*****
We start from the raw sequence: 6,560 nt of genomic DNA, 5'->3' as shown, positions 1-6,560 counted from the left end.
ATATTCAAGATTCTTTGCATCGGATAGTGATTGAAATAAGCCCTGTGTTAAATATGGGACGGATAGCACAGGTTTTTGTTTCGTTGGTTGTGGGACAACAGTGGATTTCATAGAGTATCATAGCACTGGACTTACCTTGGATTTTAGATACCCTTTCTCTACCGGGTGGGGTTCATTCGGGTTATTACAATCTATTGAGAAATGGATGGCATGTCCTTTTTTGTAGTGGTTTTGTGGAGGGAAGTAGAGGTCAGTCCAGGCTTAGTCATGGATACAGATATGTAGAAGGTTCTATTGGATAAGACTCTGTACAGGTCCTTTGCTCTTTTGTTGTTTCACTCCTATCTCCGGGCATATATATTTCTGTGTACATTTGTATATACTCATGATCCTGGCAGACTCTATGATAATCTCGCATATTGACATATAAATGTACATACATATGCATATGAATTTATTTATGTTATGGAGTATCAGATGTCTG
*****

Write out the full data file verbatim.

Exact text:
We start from the raw sequence: 6,560 nt of genomic DNA, 5'->3' as shown, positions 1-6,560 counted from the left end.
ATATTCAAGATTCTTTGCATCGGATAGTGATTGAAATAAGCCCTGTGTTAAATATGGGACGGATAGCACAGGTTTTTGTTTCGTTGGTTGTGGGACAACAGTGGATTTCATAGAGTATCATAGCACTGGACTTACCTTGGATTTTAGATACCCTTTCTCTACCGGGTGGGGTTCATTCGGGTTATTACAATCTATTGAGAAATGGATGGCATGTCCTTTTTTGTAGTGGTTTTGTGGAGGGAAGTAGAGGTCAGTCCAGGCTTAGTCATGGATACAGATATGTAGAAGGTTCTATTGGATAAGACTCTGTACAGGTCCTTTGCTCTTTTGTTGTTTCACTCCTATCTCCGGGCATATATATTTCTGTGTACATTTGTATATACTCATGATCCTGGCAGACTCTATGATAATCTCGCATATTGACATATAAATGTACATACATATGCATATGAATTTATTTATGTTATGGAGTATCAGATGTCTG